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Courtney-Cohen Claims Regarding Breath Holding Time, CO2 and the Buteyko Method

It is not the first time, when someone asked about the study by Rosalba Courtney and Marc Cohen  “Investigating the Claims of Konstantin Buteyko, M.D., Ph.D.: The Relationship of Breath Holding Time to End Tidal CO2 and Other Proposed Measures of Dysfunctional Breathing” (Journal of Alternative & Complementary Medicine; March 2008, Vol. 14 Issue 2, p. 115) since this study found the opposite result: people with higher BHT (breath holding time, or the Buteyko CP test) had lower end-tidal CO2. This topic was discussed in 2008 on the BPSN forum for Buteyko practitioners (see extracts from one of my posts below).

Buteyko teachers know and are often able to evaluate the CP of their students and other people just by watching how they breathe. Those who have heavier breathing have smaller CP numbers. Therefore, let us look what was investigated in this study and how.

Origins of the BHT - CP formula

Everybody who studied Buteyko works would suggest that the linear relationship between the alveolar CO2 and CP, which was patented by Buteyko in 1986, follows from the Buteyko Table of Health Zones. Here is this Health Table.

Buteyko Table of Health Zones (average parameters at rest)

Type of
Degree Pulse,
CO2 in
alveoli, %
AP, s CP, s MP, s
Super-health Shallow 5 48 3 7.5 16 180 210
4 50 4 7.4 12 150 190
3 52 5 7.3 9 120 170
2 55 6 7.1 7 100 150
1 57 7 6.8 5 80 120
Normal Normal - 60 8 6.5 4 60 90
Disease Deep -1 65 10 6.0 3 50 75
-2 70 12 5.5 2 40 60
-3 75 15 5.0 - 30 50
-4 80 20 4.5 - 20 40
-5 90 26 4.0 - 10 20
-6 100 30 3.5 - 5 10

How did Dr. Buteyko receive this Table? Mainly, by measuring data of his patients who learned his breathing technique in the 1960s. Who were these patients and what do they achieve? He worked mostly with severely sick and hospitalized patients. Typical CP numbers of such people are less than 10 seconds. These patients were taught by Dr. Buteyko and other Buteyko breathing doctors to get up to 60 s and more. Among these people, some got even higher numbers: up to 2-3 min for the CP test.

Dr. Buteyko recorded their parameters during this process of breathing retraining and then he discovered the linear links between all these parameters present in the Table. If we look at the Table then we can see that the level of alveolar carbon dioxide is then detected in accordance with the formula:
where P is the percentage of CO2 in the alveolar air; P0 is the 3.5 minimum percentage of CO2 in the alveolar air; K=0.05 is the dependency ratio between the level of CO2 and the breath-holding time; and T is the CP result. This link works between 5 and 60 s CP.

The range of alveolar CO2 values in this Table is from 3.5% up to 6.5% CO2. The absolute difference for this range is 86%.

If we look at the Courtney & Cohen study, their normal range is 36-42 mm Hg or 4.74% - 5.53%. The absolute difference for this range is less than 17%. Therefore, by CO2 values, the Courtney & Cohen study focused on less than a fifth (20%) of the Buteyko Table range. (The Table even goes to larger CP and CO2 numbers, but these numbers are not covered by the linear link.)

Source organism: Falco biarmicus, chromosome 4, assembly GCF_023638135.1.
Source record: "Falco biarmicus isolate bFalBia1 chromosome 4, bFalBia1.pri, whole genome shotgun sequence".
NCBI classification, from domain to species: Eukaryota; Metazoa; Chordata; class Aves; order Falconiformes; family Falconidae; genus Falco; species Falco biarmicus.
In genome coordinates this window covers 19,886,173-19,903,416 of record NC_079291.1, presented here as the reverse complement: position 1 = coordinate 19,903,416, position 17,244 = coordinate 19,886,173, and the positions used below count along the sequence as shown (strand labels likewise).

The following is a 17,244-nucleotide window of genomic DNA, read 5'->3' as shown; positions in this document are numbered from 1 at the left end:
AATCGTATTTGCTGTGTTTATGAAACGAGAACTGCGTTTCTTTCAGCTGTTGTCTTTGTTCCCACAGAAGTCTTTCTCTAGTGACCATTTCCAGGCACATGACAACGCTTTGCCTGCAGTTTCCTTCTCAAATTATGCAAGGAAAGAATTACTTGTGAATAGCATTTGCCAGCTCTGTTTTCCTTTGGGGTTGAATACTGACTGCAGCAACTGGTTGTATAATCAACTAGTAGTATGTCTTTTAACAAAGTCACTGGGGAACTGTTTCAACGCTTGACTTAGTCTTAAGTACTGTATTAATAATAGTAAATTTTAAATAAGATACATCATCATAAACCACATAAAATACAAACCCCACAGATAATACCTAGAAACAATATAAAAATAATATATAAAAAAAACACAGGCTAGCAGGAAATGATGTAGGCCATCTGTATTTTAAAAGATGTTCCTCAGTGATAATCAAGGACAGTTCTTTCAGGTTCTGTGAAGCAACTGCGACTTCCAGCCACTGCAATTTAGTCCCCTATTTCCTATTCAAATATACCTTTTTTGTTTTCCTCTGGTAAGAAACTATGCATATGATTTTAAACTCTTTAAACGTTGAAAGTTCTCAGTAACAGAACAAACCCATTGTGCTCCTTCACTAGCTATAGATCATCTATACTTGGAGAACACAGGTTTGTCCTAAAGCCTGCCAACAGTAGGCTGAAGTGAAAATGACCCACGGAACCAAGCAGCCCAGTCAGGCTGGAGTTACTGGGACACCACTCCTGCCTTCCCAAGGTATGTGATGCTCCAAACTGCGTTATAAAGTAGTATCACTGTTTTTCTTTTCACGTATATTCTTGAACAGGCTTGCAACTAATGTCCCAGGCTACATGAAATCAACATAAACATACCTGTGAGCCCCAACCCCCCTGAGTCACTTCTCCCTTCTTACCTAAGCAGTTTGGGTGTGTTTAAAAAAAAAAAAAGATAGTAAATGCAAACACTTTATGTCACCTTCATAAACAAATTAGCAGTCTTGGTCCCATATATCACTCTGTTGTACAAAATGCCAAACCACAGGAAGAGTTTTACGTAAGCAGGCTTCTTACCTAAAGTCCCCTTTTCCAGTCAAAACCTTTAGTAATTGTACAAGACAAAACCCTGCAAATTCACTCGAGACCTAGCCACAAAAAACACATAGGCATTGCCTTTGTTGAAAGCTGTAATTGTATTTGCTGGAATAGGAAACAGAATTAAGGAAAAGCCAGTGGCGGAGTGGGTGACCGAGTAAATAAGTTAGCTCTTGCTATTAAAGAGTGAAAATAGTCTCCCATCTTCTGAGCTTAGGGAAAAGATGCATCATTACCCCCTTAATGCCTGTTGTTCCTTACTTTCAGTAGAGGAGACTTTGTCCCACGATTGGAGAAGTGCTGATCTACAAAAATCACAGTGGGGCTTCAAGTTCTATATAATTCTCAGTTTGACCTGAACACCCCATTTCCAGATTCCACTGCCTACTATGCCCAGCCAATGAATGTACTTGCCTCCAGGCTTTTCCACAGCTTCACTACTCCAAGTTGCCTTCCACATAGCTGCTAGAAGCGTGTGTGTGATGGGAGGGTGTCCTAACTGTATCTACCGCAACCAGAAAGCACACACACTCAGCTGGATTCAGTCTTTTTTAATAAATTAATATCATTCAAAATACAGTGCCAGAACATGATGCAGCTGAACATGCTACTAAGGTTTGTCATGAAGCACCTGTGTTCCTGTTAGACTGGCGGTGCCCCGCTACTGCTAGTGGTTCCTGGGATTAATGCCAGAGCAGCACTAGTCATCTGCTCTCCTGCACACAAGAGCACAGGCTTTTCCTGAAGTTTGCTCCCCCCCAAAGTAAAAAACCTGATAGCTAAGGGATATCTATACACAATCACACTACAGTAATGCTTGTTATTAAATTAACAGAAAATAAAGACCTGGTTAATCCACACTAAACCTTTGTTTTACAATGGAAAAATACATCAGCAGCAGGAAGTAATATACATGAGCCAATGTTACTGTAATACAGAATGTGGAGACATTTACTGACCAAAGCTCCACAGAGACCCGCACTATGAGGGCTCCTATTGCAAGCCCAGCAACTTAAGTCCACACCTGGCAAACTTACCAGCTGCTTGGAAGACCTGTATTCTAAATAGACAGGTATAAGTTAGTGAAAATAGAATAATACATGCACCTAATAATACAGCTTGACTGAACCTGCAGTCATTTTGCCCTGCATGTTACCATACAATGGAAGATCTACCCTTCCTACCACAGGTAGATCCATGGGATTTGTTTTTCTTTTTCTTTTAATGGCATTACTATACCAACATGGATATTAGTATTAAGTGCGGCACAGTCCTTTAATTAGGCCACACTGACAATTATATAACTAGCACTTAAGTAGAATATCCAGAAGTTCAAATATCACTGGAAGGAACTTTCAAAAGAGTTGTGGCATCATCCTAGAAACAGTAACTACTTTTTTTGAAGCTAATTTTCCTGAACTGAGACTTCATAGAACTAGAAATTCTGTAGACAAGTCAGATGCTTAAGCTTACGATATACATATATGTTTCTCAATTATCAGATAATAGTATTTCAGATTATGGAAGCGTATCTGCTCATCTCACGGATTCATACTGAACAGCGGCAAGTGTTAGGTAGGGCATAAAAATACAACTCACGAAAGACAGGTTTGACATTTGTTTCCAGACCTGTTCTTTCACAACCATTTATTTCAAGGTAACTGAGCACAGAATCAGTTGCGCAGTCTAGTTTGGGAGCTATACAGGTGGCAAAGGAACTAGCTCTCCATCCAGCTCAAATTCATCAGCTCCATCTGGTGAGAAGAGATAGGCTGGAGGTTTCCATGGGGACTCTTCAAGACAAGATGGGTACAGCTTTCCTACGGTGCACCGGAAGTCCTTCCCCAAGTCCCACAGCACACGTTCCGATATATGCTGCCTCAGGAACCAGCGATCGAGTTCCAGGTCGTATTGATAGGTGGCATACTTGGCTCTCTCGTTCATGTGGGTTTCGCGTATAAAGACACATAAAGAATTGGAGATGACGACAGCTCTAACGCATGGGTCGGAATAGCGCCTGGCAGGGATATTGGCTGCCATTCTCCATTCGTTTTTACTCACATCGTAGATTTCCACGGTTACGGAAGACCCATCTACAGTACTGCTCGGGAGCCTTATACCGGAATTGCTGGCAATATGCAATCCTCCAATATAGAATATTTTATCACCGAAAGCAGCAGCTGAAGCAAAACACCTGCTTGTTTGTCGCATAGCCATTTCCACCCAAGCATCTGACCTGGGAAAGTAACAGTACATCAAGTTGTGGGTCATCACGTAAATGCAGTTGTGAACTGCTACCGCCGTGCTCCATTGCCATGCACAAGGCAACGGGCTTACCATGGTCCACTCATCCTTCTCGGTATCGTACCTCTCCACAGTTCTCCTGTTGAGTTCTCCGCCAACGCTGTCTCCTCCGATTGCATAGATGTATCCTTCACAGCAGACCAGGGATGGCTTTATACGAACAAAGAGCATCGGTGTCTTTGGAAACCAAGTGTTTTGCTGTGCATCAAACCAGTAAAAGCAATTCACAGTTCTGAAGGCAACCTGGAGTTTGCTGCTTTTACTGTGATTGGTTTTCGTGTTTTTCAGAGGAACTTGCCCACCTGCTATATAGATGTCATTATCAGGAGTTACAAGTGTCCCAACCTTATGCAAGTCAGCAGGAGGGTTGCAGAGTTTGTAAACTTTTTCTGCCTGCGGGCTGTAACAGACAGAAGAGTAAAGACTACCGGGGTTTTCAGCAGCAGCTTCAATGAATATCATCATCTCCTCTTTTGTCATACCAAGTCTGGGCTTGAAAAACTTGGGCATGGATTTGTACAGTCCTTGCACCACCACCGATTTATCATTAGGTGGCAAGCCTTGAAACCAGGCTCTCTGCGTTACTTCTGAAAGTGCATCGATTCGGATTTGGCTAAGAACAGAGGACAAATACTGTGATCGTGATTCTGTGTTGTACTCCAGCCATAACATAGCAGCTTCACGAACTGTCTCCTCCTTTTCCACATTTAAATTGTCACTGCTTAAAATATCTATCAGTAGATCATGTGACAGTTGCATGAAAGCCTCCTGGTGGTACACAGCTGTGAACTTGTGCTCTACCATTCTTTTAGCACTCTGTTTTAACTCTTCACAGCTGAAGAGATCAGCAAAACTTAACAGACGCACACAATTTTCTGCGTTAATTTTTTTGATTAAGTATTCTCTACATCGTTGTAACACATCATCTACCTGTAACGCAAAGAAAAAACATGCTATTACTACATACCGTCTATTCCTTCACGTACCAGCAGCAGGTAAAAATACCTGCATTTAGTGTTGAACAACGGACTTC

If we consider the CP range, the linear CO2-CP link works from 5 to 60 s CP, while study’s subjects had between 20 and 30 s CP. The maximum CP for the Table is 12 times greater than the minimum number, while in the Courtney & Cohen study, it is only 1.5 times larger.

1. Therefore, this Courtney & Cohen study focuses only on less than a fifth (a narrow range in comparison to the CP-CO2 range in Buteyko studies) what it claims to investigate.

Is there a link between the CP and CO2 within 20-30 s CP range?

Experience with my students suggests that even within one zone of the Table (20-30 s CP), there still a positive link between the CP and CO2. When a student with 20 s previous CP comes to the class and now has about 30 s CP, breathing of such student is different. This is exactly the range where people make a transition from chest to diaphragmatic breathing for their automatic patterns.

What is going to take place with their end-tidal CO2 during this transition? This transition makes one trick that was described on the webpage of that is devoted to capnography. End tidal CO2 (etCO2) capnography waveforms for diaphragmatic and chest breathing This page has the following capnography waveforms in order to explain how and why those people who can breathe 2 times the norm (for minute ventilation) can have nearly normal (40 mm Hg) etCO2 values. You can see these graphs on the right side.

For more details, you can visit this page (capnography) and study this trick related to end-tidal CO2. This was one of the reasons why the Buteyko patent with linear CP-CO2 link and the Buteyko Table of Health Zones, both focus only on alveolar CO2. The word "end-tidal" cannot be found in any of the Buteyko patents or in his Health Table.

2. The Courtney & Cohen study did not study alveolar CO2. They used a substitute: end-tidal CO2.

How was Dr. Buteyko getting alveolar Co2 numbers? He measured arterial O2 and CO2 values. Arterial O2 is going to tell us about a possible ventilation-perfusion mismatch, while arterial CO2 (in case of no mismatch) provides the same number as the alveolar CO2.

Therefore, when people have chest breathing, they get abnormally high etCO2 numbers. We can see this fact even in the Courtney & Cohen study. Here are extracts from this study:

  Normal spirometry (n=54) Abnormal spirometry (n=29)
Av ETCO2 (mmHg) 37(+- 4) 39(+- 4)
Av BHT-DD (s) 28(+-12 ) 20(+-8 )

We see that people with "normal" spirometry (this sounds very scientific, but probably means diaphragmatic breathing) have higher CPs and lower etCO2 than people with "abnormal" spirometry (which probably relates to chest breathing).

3. The Courtney & Cohen study got abnormal results only because of the trick that relates to end-tidal CO2 (not alveolar CO2) in the narrow zone of the transition from chest to diaphragmatic breathing.